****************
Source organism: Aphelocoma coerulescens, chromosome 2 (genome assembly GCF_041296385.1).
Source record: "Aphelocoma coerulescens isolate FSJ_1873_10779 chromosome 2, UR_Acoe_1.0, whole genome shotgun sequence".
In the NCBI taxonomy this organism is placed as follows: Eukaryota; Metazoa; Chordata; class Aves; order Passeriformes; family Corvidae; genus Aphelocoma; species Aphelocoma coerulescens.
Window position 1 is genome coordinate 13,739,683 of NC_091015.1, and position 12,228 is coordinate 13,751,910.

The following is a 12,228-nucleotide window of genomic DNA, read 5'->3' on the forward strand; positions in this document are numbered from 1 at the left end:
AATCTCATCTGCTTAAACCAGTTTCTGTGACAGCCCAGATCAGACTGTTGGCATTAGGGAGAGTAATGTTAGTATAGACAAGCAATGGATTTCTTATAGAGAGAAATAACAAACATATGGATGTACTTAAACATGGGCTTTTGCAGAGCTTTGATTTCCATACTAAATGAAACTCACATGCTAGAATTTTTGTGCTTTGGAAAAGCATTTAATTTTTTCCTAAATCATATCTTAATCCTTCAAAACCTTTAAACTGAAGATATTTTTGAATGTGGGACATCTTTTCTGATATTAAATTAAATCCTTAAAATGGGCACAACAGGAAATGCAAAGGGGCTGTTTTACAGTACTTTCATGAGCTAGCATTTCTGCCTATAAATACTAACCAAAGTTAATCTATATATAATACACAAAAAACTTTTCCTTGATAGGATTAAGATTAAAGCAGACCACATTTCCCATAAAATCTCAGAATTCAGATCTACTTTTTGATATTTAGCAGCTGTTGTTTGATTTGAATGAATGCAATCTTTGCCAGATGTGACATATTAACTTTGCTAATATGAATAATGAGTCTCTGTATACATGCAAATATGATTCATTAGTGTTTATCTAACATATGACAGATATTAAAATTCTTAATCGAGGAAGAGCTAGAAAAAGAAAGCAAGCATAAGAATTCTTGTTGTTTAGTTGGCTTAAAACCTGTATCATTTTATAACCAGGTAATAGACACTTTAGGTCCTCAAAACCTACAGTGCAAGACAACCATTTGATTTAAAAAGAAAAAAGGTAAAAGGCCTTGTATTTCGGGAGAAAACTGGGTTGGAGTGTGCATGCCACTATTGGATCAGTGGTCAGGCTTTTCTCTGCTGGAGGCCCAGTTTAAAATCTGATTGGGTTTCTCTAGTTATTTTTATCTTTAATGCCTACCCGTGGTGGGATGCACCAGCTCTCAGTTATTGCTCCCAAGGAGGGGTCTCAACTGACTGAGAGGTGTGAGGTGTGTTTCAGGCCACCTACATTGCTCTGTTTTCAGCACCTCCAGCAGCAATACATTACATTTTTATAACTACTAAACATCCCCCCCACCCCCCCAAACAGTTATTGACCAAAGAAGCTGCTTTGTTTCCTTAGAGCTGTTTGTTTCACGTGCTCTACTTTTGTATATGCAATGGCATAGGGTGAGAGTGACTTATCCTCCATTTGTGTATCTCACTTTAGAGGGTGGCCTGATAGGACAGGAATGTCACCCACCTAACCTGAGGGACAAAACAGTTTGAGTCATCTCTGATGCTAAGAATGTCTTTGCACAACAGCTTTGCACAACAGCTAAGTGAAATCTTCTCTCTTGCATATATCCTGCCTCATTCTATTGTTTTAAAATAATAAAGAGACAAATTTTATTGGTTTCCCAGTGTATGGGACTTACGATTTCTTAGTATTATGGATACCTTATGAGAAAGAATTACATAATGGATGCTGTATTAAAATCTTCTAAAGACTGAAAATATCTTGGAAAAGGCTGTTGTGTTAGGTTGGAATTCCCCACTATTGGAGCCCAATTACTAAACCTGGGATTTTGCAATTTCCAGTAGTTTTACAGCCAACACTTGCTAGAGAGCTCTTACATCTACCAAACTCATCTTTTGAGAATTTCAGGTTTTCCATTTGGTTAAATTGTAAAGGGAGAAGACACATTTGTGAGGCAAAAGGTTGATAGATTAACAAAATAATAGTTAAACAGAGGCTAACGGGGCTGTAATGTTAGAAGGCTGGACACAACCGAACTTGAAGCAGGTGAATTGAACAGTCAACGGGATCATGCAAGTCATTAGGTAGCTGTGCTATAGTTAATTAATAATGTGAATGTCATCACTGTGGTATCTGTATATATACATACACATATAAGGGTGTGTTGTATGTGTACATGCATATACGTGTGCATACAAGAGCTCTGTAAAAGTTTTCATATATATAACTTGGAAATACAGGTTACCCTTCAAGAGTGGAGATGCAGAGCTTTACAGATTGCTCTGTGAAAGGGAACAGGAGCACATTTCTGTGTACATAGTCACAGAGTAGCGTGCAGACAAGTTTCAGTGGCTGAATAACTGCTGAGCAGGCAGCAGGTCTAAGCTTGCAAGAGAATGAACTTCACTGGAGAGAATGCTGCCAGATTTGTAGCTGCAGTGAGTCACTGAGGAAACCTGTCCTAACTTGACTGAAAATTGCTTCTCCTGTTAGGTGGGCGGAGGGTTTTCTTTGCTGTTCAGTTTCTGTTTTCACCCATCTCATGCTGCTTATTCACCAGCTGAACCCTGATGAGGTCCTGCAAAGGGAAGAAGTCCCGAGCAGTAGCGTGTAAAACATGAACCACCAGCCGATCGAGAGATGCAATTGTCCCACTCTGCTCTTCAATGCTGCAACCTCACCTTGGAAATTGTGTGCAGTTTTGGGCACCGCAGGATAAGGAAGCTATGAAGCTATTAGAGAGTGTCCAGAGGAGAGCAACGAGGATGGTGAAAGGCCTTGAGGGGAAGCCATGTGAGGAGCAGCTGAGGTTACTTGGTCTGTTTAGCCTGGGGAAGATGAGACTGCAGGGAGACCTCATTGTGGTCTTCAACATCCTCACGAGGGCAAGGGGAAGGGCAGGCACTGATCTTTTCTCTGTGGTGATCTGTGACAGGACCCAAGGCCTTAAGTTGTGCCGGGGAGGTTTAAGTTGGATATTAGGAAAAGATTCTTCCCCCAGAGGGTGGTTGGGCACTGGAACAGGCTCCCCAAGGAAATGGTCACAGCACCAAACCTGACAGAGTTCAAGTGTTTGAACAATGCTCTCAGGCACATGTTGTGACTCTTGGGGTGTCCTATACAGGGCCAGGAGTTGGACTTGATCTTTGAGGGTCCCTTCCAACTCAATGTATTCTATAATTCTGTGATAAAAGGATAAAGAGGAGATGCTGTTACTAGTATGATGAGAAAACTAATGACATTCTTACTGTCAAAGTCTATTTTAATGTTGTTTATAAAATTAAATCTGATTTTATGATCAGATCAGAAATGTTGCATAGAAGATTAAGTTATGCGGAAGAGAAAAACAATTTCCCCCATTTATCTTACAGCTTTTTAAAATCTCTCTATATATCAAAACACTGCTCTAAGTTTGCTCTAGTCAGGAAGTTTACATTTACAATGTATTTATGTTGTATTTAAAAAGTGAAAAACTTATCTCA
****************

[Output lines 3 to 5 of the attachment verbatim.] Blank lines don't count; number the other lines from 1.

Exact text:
In the NCBI taxonomy this organism is placed as follows: Eukaryota; Metazoa; Chordata; class Aves; order Passeriformes; family Corvidae; genus Aphelocoma; species Aphelocoma coerulescens.
Window position 1 is genome coordinate 13,739,683 of NC_091015.1, and position 12,228 is coordinate 13,751,910.

The following is a 12,228-nucleotide window of genomic DNA, read 5'->3' on the forward strand; positions in this document are numbered from 1 at the left end: